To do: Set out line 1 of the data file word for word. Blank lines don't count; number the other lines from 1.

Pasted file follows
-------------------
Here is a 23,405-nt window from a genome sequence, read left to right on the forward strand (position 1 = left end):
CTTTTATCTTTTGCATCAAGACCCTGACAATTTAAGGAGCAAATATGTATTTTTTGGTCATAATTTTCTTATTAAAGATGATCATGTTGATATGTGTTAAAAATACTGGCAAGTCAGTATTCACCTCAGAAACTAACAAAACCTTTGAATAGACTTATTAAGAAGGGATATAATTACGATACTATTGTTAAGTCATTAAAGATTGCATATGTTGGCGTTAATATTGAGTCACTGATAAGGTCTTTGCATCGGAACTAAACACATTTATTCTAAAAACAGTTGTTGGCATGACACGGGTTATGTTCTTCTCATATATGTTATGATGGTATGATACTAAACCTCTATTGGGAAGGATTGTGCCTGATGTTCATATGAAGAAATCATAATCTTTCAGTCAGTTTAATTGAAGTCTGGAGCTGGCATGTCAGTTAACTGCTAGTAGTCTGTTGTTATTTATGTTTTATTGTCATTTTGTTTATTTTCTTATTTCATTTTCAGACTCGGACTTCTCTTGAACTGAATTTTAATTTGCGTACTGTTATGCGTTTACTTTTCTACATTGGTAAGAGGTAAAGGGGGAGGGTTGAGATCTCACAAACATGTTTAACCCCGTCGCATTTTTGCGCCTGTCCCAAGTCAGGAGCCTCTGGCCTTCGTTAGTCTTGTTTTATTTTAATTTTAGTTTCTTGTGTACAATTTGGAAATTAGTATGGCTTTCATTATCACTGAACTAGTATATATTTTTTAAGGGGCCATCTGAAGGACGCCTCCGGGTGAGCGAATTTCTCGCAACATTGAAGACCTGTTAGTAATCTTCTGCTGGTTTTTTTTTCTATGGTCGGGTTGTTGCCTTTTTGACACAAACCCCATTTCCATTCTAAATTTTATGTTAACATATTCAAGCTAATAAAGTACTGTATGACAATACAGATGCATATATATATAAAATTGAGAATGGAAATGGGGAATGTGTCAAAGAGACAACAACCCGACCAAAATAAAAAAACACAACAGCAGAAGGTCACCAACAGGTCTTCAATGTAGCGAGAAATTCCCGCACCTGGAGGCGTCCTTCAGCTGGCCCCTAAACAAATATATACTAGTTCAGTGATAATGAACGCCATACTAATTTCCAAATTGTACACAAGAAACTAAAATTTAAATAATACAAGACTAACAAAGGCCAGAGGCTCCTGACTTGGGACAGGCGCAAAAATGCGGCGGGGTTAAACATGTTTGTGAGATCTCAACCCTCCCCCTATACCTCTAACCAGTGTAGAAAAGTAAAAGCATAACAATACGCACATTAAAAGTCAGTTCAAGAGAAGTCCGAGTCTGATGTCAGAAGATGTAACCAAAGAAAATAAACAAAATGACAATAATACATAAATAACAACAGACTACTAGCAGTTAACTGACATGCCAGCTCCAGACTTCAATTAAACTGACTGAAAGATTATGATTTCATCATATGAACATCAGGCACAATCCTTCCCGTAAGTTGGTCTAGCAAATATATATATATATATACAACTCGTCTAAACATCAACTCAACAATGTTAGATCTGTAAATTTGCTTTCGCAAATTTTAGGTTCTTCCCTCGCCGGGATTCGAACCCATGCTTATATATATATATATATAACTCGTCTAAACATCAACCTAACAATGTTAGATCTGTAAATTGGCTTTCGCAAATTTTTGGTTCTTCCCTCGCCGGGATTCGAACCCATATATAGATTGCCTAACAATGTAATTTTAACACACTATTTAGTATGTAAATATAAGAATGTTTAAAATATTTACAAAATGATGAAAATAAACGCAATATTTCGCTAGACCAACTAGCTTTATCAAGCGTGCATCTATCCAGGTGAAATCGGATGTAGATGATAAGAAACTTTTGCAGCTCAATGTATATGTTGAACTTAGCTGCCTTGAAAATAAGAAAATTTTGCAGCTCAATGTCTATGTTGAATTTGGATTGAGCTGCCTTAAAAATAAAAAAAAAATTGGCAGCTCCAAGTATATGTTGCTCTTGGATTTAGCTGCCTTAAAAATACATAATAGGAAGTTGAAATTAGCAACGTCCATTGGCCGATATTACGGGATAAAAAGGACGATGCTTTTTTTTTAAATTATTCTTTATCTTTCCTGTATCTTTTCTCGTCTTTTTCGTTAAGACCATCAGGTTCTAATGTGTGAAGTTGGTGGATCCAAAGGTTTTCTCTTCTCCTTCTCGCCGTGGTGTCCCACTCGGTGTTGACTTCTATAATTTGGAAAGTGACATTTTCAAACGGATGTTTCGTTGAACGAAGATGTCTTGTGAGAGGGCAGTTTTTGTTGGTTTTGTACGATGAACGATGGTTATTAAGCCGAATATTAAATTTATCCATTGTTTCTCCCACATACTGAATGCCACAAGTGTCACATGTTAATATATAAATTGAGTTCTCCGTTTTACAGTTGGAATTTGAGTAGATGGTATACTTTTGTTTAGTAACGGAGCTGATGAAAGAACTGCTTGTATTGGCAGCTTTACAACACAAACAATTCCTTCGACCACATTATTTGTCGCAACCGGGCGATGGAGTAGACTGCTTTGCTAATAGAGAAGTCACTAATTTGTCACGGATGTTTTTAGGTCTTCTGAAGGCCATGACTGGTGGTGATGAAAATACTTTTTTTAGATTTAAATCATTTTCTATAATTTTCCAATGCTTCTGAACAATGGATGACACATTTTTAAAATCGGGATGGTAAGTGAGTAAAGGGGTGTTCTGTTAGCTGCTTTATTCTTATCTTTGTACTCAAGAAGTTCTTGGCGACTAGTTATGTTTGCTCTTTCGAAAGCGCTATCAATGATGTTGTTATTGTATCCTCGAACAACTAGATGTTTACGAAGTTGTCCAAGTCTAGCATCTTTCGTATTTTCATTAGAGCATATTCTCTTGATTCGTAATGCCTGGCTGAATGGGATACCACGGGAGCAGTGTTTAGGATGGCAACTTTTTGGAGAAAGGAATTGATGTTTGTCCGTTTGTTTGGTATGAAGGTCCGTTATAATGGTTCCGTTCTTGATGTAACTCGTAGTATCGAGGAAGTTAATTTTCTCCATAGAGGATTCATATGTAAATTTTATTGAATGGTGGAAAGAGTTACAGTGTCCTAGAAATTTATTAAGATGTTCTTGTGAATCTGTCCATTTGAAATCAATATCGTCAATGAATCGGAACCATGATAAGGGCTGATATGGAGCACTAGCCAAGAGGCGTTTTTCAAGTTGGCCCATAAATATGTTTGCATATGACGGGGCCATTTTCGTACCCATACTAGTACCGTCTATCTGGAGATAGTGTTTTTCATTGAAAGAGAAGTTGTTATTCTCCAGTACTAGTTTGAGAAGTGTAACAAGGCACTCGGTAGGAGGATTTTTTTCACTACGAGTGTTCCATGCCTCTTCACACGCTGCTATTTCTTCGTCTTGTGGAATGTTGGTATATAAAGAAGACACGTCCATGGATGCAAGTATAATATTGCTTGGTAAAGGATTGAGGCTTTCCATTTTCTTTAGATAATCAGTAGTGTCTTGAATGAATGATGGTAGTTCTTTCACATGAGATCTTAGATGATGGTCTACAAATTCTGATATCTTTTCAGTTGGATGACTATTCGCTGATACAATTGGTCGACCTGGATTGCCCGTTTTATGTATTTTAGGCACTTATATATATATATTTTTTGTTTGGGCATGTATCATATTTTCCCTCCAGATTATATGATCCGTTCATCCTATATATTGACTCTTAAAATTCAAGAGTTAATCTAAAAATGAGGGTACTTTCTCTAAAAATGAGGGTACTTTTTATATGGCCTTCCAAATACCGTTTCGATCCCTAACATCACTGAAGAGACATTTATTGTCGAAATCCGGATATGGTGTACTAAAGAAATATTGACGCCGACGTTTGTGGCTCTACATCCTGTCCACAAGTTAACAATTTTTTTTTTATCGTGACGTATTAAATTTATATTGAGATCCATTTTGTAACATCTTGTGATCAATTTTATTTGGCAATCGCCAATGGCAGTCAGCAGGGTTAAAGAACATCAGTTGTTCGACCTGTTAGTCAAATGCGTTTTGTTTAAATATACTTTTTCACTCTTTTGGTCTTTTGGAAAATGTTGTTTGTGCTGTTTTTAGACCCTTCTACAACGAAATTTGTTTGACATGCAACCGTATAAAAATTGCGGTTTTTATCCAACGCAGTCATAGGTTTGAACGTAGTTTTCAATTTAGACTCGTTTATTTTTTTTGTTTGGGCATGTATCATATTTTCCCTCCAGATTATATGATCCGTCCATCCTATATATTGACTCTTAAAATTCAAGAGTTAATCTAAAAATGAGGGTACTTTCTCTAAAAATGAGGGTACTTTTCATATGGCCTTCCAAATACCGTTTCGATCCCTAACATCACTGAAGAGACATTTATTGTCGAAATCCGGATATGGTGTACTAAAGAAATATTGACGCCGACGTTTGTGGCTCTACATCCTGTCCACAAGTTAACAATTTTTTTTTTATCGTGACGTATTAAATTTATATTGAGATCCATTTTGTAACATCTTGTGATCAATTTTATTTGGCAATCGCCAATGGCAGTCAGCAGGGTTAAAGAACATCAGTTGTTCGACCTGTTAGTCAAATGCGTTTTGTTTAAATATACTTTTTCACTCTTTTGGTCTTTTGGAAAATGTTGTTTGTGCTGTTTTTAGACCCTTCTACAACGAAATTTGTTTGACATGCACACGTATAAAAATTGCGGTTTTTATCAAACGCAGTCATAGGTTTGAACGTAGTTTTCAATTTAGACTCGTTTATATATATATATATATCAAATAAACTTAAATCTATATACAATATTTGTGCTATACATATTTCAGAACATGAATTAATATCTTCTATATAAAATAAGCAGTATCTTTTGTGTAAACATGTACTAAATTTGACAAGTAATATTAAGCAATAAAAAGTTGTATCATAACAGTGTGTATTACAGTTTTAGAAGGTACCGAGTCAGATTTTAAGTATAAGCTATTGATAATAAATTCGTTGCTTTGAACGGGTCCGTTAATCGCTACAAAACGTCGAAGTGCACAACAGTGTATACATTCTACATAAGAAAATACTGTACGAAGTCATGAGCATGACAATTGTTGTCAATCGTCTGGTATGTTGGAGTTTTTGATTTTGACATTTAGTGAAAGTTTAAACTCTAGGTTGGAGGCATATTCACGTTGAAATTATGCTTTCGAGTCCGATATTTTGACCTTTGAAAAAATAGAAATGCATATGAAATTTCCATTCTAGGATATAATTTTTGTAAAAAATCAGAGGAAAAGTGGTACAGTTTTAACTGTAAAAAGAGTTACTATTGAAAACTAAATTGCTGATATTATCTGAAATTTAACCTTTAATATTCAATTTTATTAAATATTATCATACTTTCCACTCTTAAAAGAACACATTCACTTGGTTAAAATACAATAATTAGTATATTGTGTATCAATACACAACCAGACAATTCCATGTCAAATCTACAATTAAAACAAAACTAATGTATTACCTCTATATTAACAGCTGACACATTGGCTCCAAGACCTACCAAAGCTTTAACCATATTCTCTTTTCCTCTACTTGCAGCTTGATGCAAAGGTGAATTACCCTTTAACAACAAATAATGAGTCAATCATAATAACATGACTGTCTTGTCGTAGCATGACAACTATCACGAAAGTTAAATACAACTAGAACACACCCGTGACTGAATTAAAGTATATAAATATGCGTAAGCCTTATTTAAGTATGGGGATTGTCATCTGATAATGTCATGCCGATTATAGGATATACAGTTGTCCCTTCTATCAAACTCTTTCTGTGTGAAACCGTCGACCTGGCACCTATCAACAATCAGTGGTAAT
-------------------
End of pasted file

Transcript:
Here is a 23,405-nt window from a genome sequence, read left to right on the forward strand (position 1 = left end):